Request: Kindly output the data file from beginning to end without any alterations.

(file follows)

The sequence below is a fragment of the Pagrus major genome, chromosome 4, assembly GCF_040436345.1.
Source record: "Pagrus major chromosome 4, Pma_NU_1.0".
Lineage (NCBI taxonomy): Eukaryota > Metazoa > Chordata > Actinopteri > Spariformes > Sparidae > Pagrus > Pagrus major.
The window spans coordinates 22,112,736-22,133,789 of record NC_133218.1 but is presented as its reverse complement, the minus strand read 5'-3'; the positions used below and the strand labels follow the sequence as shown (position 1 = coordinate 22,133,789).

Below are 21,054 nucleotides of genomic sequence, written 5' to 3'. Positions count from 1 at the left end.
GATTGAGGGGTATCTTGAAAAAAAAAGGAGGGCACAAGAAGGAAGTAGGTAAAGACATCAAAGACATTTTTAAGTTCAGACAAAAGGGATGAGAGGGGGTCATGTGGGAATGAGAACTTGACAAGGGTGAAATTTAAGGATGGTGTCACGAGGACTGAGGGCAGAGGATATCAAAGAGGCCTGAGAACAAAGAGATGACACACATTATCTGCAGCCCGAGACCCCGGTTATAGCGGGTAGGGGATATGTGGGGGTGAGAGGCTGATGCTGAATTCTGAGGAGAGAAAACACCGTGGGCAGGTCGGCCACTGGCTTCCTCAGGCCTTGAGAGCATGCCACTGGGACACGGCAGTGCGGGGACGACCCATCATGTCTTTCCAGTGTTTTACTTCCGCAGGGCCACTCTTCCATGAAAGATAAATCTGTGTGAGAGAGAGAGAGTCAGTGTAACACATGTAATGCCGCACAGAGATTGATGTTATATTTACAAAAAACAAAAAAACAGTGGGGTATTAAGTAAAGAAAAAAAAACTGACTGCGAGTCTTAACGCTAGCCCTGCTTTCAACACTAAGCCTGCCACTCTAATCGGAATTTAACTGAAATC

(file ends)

The sequence below is a fragment of the Pagrus major genome, chromosome 4, assembly GCF_040436345.1.
Source record: "Pagrus major chromosome 4, Pma_NU_1.0".
Lineage (NCBI taxonomy): Eukaryota > Metazoa > Chordata > Actinopteri > Spariformes > Sparidae > Pagrus > Pagrus major.
The window spans coordinates 22,112,736-22,133,789 of record NC_133218.1 but is presented as its reverse complement, the minus strand read 5'-3'; the positions used below and the strand labels follow the sequence as shown (position 1 = coordinate 22,133,789).

Below are 21,054 nucleotides of genomic sequence, written 5' to 3'. Positions count from 1 at the left end.
GATTGAGGGGTATCTTGAAAAAAAAAGGAGGGCACAAGAAGGAAGTAGGTAAAGACATCAAAGACATTTTTAAGTTCAGACAAAAGGGATGAGAGGGGGTCATGTGGGAATGAGAACTTGACAAGGGTGAAATTTAAGGATGGTGTCACGAGGACTGAGGGCAGAGGATATCAAAGAGGCCTGAGAACAAAGAGATGACACACATTATCTGCAGCCCGAGACCCCGGTTATAGCGGGTAGGGGATATGTGGGGGTGAGAGGCTGATGCTGAATTCTGAGGAGAGAAAACACCGTGGGCAGGTCGGCCACTGGCTTCCTCAGGCCTTGAGAGCATGCCACTGGGACACGGCAGTGCGGGGACGACCCATCATGTCTTTCCAGTGTTTTACTTCCGCAGGGCCACTCTTCCATGAAAGATAAATCTGTGTGAGAGAGAGAGAGTCAGTGTAACACATGTAATGCCGCACAGAGATTGATGTTATATTTACAAAAAACAAAAAAACAGTGGGGTATTAAGTAAAGAAAAAAAAACTGACTGCGAGTCTTAACGCTAGCCCTGCTTTCAACACTAAGCCTGCCACTCTAATCGGAATTTAACTGAAATC